The Research Assistants will work closely with the research team to support Reform’s research programme, including drafting literature reviews and contributing to sections of reports where necessary. They will also support Reform’s regular contributions to the policy debate by researching ad hoc policy issues. They will work closely with the operations team to support events, maintain and update Reform’s contact database, and participate in regular team meetings. They will contribute to Reform’s online output by writing blog posts and assisting with the weekly newsletter in collaboration with the research team.

It is essential that candidates are able to demonstrate:

  • Some experience of conducting research on public policy
  • Good organisational and administrative skills, including the ability to prioritise work
  • An ability to work effectively under pressure and meet tight deadlines
  • Strong written and verbal communication skills
  • An ability to build and maintain good professional relationships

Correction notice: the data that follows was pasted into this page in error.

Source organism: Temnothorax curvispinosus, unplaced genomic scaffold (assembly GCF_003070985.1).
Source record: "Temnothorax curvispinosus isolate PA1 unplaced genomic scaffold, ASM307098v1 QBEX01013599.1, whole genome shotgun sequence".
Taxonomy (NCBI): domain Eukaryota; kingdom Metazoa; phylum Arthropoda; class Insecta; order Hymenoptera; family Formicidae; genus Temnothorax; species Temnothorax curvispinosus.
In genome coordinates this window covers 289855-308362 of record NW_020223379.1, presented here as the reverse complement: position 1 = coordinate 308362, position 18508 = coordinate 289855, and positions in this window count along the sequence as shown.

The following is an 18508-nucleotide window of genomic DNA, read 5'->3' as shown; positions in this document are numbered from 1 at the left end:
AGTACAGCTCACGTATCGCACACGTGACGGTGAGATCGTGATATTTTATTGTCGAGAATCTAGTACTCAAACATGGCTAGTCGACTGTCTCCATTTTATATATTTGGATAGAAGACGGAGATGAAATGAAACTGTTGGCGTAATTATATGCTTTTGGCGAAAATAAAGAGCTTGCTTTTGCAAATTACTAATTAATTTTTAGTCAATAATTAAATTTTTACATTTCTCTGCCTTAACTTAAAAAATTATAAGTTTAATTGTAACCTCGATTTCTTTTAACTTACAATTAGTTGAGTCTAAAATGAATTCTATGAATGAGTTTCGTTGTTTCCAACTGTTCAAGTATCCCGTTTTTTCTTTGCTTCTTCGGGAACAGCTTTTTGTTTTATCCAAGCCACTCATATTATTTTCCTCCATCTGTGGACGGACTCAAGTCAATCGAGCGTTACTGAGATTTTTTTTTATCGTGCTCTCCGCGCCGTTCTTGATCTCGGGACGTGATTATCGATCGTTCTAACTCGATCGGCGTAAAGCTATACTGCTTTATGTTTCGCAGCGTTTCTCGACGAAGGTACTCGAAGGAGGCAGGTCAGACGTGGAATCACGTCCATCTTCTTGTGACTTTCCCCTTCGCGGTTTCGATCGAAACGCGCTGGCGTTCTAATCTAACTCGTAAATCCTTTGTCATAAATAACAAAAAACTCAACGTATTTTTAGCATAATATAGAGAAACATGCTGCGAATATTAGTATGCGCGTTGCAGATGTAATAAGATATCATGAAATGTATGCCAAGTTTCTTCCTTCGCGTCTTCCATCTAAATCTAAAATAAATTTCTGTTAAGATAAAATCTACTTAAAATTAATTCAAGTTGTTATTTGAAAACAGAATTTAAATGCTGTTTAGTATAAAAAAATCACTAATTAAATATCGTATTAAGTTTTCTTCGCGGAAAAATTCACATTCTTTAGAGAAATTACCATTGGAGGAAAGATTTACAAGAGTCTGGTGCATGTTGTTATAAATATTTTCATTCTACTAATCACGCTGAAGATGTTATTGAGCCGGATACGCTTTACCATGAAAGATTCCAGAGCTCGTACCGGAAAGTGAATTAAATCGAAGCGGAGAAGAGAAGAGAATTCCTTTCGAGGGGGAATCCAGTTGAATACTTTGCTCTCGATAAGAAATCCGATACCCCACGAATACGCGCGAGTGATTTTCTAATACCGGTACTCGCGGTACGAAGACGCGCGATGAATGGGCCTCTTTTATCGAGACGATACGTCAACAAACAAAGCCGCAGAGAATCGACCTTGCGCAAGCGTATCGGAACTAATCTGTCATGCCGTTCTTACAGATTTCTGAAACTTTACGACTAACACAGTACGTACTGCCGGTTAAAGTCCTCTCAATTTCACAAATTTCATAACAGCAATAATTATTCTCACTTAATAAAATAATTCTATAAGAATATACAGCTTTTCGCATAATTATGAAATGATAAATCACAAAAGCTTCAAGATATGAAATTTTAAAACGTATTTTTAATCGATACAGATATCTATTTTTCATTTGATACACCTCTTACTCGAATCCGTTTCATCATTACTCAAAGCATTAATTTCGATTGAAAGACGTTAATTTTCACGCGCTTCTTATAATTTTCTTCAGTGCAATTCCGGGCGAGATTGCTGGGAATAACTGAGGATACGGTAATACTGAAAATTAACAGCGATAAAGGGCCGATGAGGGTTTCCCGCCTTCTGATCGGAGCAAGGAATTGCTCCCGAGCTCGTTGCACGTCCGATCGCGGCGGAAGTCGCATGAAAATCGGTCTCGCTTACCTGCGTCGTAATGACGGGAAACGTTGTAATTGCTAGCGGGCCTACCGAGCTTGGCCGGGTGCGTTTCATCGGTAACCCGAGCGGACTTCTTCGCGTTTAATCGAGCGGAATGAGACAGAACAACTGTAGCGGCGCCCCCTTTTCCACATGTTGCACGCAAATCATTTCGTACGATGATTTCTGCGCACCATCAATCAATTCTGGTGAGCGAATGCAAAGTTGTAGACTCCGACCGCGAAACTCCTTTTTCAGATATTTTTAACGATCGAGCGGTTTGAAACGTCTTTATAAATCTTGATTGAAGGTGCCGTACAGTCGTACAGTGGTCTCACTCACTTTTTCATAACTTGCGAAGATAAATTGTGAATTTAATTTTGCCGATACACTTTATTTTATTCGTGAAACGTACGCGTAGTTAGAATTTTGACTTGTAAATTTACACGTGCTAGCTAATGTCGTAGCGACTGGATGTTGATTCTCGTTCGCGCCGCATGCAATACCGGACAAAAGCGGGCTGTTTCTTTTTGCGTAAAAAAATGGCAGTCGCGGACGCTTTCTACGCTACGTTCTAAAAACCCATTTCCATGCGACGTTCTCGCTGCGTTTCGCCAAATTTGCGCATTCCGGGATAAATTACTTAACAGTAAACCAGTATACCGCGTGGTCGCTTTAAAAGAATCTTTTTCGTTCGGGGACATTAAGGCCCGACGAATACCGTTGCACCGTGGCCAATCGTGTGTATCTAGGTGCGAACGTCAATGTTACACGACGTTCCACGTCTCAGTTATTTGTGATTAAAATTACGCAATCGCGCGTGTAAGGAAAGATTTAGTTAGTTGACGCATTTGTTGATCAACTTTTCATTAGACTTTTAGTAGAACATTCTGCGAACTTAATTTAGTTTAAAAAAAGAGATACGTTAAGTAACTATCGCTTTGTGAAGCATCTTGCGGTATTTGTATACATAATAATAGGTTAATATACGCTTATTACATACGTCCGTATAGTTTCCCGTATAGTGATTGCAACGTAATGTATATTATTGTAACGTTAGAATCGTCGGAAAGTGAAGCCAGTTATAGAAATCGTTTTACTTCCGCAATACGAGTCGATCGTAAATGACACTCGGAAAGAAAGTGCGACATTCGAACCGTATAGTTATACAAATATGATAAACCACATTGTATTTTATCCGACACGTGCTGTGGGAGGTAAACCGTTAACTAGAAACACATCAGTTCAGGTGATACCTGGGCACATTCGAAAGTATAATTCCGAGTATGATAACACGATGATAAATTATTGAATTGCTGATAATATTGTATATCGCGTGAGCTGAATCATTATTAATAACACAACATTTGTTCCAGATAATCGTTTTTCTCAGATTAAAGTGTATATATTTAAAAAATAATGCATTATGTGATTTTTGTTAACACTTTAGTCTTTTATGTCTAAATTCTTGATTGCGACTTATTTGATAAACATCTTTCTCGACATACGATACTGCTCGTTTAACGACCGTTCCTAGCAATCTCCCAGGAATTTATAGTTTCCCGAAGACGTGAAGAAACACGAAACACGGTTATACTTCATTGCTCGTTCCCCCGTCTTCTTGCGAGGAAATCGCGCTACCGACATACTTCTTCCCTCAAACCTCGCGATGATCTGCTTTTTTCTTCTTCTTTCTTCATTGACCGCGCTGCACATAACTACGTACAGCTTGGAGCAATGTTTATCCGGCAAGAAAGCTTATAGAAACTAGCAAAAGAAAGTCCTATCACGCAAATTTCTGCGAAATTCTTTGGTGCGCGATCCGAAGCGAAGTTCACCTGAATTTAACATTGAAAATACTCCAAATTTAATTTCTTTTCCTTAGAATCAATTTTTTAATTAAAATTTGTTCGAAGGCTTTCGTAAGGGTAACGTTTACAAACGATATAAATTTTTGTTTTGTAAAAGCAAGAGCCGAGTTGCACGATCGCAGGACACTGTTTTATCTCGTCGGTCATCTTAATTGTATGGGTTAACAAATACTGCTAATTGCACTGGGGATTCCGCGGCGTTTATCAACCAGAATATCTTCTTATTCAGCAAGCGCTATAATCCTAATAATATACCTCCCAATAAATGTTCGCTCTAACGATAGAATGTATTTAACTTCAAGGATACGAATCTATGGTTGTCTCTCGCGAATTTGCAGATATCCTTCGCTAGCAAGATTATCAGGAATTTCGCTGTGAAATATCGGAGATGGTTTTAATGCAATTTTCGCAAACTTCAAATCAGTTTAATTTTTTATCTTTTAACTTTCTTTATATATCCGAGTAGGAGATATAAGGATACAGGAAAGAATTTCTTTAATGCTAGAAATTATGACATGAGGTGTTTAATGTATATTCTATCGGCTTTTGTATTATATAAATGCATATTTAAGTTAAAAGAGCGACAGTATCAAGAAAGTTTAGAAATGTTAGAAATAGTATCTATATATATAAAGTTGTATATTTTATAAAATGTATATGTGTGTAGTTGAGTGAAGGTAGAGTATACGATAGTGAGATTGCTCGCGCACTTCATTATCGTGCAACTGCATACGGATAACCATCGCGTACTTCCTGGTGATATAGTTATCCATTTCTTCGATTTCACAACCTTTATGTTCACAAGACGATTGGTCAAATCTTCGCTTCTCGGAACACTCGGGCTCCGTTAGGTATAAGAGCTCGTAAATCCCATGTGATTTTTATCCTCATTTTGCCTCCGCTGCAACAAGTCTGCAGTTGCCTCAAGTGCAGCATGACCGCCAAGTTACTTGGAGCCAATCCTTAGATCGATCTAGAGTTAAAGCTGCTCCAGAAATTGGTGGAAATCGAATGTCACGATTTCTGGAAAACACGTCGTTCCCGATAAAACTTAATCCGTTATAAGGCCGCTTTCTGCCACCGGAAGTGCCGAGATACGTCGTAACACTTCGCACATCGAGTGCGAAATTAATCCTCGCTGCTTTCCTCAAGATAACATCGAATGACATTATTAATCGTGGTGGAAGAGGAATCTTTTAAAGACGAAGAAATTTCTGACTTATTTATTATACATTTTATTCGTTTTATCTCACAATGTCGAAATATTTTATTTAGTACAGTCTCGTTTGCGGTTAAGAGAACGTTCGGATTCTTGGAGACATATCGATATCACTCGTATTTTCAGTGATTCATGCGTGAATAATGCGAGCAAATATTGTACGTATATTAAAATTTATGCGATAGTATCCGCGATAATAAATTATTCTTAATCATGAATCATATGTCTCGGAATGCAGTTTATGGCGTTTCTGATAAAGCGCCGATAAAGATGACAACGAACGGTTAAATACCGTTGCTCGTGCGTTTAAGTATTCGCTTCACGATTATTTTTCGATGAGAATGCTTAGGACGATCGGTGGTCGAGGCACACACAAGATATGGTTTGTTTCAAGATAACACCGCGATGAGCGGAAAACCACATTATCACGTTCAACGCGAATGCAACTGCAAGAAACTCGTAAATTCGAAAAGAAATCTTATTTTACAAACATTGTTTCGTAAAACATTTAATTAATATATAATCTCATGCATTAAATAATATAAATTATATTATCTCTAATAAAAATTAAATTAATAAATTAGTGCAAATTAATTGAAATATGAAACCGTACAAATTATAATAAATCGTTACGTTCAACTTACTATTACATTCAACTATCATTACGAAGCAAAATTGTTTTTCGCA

• Excellent attention to detail
  • A 1st or good 2.1 in a relevant discipline, though those with equivalent relevant experience will be considered. A Master’s degree is desirable, though not necessary.

How to apply

Please send your CV and a covering letter setting out why you would like the role and your suitability in terms of skills and experience, to Will Mosseri-Marlio, Senior Researcher, at recruitment@reform.uk. Applications will be considered on a rolling basis. We will respond to all applications by Wednesday 11 January.

Interviews will be held on Thursday 12 and Friday 13 January and applicants are asked to be available on these dates. Applicants must be available to work six months starting in mid-February.